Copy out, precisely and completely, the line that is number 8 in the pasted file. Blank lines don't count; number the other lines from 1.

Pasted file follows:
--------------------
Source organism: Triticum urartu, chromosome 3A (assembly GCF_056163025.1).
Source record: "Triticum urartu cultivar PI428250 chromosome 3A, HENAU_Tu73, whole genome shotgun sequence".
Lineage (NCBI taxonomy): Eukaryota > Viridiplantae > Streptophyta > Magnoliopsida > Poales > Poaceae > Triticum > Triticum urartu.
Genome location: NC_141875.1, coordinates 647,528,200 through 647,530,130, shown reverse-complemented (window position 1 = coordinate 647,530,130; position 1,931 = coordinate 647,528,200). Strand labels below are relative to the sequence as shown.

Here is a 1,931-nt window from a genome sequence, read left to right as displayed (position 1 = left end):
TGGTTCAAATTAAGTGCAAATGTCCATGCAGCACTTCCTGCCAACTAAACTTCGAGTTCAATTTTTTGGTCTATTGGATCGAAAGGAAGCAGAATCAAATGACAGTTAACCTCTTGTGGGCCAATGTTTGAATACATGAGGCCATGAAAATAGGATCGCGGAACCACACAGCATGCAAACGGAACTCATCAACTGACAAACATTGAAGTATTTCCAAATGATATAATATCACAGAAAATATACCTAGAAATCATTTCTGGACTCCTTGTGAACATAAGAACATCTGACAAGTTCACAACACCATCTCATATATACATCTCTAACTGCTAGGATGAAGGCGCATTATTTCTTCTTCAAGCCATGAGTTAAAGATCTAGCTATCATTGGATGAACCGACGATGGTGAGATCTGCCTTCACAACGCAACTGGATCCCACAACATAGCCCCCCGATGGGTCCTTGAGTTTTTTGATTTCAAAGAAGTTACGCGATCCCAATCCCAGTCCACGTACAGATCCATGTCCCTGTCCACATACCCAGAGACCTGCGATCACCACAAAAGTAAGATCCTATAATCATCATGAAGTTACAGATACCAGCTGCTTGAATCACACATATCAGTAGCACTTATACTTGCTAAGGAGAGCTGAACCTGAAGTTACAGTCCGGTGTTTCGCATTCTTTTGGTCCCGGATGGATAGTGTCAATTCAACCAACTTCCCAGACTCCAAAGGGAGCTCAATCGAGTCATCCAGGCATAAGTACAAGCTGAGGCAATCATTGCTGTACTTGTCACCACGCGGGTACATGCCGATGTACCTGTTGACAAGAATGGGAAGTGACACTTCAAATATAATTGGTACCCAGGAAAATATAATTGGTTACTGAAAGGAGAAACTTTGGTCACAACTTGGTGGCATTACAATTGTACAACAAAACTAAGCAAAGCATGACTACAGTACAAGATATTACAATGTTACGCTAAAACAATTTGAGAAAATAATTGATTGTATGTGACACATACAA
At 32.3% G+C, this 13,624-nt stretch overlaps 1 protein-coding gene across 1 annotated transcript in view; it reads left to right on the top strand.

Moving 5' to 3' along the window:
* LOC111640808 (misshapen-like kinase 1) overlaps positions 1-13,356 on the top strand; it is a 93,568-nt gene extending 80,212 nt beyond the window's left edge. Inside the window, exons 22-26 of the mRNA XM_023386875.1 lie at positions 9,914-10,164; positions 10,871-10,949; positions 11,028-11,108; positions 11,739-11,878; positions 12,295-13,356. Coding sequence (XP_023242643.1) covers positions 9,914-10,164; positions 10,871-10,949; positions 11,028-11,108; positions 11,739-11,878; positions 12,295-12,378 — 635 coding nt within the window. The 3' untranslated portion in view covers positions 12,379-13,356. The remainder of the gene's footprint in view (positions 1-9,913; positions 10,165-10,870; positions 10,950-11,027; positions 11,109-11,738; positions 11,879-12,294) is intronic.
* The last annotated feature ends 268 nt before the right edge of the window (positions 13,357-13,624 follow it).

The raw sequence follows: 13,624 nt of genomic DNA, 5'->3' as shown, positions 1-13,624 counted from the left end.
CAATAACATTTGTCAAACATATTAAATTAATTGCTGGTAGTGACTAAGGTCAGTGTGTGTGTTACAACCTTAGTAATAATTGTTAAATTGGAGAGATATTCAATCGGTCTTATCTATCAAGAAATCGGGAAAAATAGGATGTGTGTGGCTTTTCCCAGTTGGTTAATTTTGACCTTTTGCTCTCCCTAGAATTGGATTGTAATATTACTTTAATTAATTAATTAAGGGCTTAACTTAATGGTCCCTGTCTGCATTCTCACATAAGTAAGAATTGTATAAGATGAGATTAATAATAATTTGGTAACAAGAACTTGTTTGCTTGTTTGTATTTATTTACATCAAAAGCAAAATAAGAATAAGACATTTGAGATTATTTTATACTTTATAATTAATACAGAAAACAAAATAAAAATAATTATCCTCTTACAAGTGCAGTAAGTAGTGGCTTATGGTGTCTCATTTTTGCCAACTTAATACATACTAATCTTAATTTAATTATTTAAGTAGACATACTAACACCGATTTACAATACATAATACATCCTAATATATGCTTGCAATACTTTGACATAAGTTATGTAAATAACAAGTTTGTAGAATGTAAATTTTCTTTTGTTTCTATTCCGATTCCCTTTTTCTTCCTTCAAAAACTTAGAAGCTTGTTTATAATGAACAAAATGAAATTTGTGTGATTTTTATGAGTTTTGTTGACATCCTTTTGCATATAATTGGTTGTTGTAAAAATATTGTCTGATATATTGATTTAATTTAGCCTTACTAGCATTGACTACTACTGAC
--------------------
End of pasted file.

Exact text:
Moving 5' to 3' along the window: